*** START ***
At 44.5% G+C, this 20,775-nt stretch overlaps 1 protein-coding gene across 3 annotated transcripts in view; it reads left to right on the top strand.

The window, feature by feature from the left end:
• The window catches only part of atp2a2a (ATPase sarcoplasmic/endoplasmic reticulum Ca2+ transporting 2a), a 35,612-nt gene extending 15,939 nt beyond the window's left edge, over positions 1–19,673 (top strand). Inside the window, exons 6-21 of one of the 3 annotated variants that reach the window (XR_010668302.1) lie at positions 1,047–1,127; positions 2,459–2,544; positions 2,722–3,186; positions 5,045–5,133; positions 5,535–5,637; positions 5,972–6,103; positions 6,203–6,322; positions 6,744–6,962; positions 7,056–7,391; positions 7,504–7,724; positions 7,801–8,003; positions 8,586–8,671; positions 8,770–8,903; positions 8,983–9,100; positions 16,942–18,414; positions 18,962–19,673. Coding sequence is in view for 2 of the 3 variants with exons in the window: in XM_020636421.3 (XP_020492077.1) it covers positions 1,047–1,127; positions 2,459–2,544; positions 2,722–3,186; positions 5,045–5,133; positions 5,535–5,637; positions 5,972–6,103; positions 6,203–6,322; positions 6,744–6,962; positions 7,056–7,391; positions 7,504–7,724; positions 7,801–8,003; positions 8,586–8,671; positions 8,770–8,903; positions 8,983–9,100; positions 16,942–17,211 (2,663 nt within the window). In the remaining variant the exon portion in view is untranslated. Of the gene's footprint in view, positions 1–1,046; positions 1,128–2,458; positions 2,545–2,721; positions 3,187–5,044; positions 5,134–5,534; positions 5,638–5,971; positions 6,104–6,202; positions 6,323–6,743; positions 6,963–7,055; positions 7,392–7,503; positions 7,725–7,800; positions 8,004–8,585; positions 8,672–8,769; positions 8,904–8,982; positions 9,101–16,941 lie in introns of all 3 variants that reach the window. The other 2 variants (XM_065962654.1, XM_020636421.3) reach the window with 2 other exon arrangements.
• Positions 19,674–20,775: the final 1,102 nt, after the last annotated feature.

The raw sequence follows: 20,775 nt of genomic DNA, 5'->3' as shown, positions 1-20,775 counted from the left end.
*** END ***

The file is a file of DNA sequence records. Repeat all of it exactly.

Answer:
At 44.5% G+C, this 20,775-nt stretch overlaps 1 protein-coding gene across 3 annotated transcripts in view; it reads left to right on the top strand.

The window, feature by feature from the left end:
• The window catches only part of atp2a2a (ATPase sarcoplasmic/endoplasmic reticulum Ca2+ transporting 2a), a 35,612-nt gene extending 15,939 nt beyond the window's left edge, over positions 1–19,673 (top strand). Inside the window, exons 6-21 of one of the 3 annotated variants that reach the window (XR_010668302.1) lie at positions 1,047–1,127; positions 2,459–2,544; positions 2,722–3,186; positions 5,045–5,133; positions 5,535–5,637; positions 5,972–6,103; positions 6,203–6,322; positions 6,744–6,962; positions 7,056–7,391; positions 7,504–7,724; positions 7,801–8,003; positions 8,586–8,671; positions 8,770–8,903; positions 8,983–9,100; positions 16,942–18,414; positions 18,962–19,673. Coding sequence is in view for 2 of the 3 variants with exons in the window: in XM_020636421.3 (XP_020492077.1) it covers positions 1,047–1,127; positions 2,459–2,544; positions 2,722–3,186; positions 5,045–5,133; positions 5,535–5,637; positions 5,972–6,103; positions 6,203–6,322; positions 6,744–6,962; positions 7,056–7,391; positions 7,504–7,724; positions 7,801–8,003; positions 8,586–8,671; positions 8,770–8,903; positions 8,983–9,100; positions 16,942–17,211 (2,663 nt within the window). In the remaining variant the exon portion in view is untranslated. Of the gene's footprint in view, positions 1–1,046; positions 1,128–2,458; positions 2,545–2,721; positions 3,187–5,044; positions 5,134–5,534; positions 5,638–5,971; positions 6,104–6,202; positions 6,323–6,743; positions 6,963–7,055; positions 7,392–7,503; positions 7,725–7,800; positions 8,004–8,585; positions 8,672–8,769; positions 8,904–8,982; positions 9,101–16,941 lie in introns of all 3 variants that reach the window. The other 2 variants (XM_065962654.1, XM_020636421.3) reach the window with 2 other exon arrangements.
• Positions 19,674–20,775: the final 1,102 nt, after the last annotated feature.

The raw sequence follows: 20,775 nt of genomic DNA, 5'->3' as shown, positions 1-20,775 counted from the left end.